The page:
Hopes of an end to routine smear testing have been raised by promising results achieved by a prototype cervical cancer vaccine.
In a study of more than 12,000 women it has been revealed that Merck's vaccine Gardasil has proved 100% effective against two strains of the sexually transmitted human papilloma virus (HPV) which together are responsible for around 70% of cervical cancer cases.
But experts are now warning women not to become complacent about cervical smear tests, which they say will remain vital for some time.
The current cervical screening process, which according to Cancer Research UK is saving around 4,500 women's lives each year, relies upon experts identifying changes in cervical cells which could indicate a risk of cancer developing later.
Recent developments suggest that the current screening method could soon become far more reliable and efficient and the scope for human error reduced.
In order to screen a sample an expert needs to look at thousands of cells very quickly.
They are looking for quite subtle changes, while dozens of cells are passing their eye every second, which leaves the process open to considerable human error.
Dr Nick Coleman, of the Medical Research Council's Cancer Cell Unit in Cambridge, warns that although the media reported the vaccine as a potential lifesaver, which it is, women must be aware that the battle is not over, and current screening must continue.
Coleman says that if the vaccine is effective they expect to see more normal samples from women and they will need a very reliable test to identify abnormalities that can be performed by computers.
But new research by Dr Coleman and other scientists into the cell division cycle and proteins known as Minichromosome Maintenance Proteins (MCMs) promises that a more efficient screening test may soon be made available.
MCMs are needed for the DNA in a cell to replicate, and their presence in cells has been shown to indicate that the cells are in a state known as the cell cycle, meaning they will soon divide to form two new ones.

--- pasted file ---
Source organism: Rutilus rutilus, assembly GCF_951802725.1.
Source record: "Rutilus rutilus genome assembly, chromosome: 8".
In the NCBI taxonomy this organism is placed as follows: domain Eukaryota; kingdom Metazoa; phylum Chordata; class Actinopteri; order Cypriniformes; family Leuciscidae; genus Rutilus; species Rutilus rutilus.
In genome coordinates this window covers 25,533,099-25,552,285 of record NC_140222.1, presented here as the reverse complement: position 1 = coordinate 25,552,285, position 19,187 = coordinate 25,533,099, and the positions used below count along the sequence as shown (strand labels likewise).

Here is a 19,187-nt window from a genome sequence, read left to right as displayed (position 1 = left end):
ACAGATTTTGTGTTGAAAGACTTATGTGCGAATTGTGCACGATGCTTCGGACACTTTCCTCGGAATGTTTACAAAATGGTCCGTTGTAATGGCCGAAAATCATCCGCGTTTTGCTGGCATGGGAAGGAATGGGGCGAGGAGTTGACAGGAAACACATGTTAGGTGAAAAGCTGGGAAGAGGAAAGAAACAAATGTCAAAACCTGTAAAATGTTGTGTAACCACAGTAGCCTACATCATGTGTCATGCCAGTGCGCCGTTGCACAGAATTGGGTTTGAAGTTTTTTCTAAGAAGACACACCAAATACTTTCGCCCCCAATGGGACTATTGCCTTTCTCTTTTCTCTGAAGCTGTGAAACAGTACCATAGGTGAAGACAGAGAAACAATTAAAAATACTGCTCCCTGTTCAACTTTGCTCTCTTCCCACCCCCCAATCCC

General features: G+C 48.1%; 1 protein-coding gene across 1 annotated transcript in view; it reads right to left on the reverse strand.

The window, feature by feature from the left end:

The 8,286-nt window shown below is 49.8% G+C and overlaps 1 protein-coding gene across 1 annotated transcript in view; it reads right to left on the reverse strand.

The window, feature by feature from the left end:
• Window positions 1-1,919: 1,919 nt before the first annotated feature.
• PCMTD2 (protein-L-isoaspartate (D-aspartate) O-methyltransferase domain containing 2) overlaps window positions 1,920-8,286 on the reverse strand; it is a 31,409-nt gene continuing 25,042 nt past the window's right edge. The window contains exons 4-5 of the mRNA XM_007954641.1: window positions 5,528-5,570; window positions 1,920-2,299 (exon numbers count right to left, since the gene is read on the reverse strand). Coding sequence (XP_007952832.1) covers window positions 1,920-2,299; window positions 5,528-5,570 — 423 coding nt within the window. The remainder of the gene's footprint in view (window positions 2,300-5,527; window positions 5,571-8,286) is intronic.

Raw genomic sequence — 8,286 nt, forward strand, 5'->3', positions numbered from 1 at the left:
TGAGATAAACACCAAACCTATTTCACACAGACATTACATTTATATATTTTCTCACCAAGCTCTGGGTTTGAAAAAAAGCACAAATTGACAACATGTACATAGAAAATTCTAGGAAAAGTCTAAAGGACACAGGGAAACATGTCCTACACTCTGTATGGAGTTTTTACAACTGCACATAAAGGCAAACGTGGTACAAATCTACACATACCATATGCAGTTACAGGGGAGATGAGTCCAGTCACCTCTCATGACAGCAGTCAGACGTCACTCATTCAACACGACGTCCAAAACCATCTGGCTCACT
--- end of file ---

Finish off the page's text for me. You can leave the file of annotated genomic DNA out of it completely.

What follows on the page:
As any cancerous tumour contains many rapidly dividing cells, there will also be an abnormally high number of cells containing MCM proteins here, and these can be detected using specific proteins that will bind to them, and will also bind to a second protein that is labelled in some way - for instance with a fluorescent tag - to allow easy visualisation.
Dr Coleman explains that the test for MCM presence is more straightforward as it might just require looking for the presence of the marker's colour, which a computer could do.
As the test is so sensitive they would be sufficiently confident in a negative result to say that the patient can be reassured and does not need any further testing at present.
This new computerised screening technique is already licensed to a company, Tripath Imaging, in America and which has enabled large scale studies to be carried out.
Earlier this month, the company announced that preliminary results from two retrospective research studies in which cervical cell specimens were tested with the company's own marker used to detect indicators of cell cycle progression, had been very positive.
Professor Margaret Stanley, of Cambridge University, an expert in HPV and cervical cancer, agrees that screening using this technique will be extremely valuable in the future, especially given the limitations of the vaccine.
Professor Stanley says that the vaccine is very impressive but it is as yet unlicensed and even in an ideal scenario with 100% vaccine coverage of schoolgirls by 2010 we wouldn't see the effects until 2030-2040.
Stanley believes that even in an ideal world, only 70% of cervix cancers will be prevented, and screening has to continue for the foreseeable future.
Dr Coleman also says that it is important to realise the limitations of the vaccination; it only offers protection against two strains of the HPV virus and it is possible that if the vaccine does eradicate these then other strains may evolve sufficiently to take their place.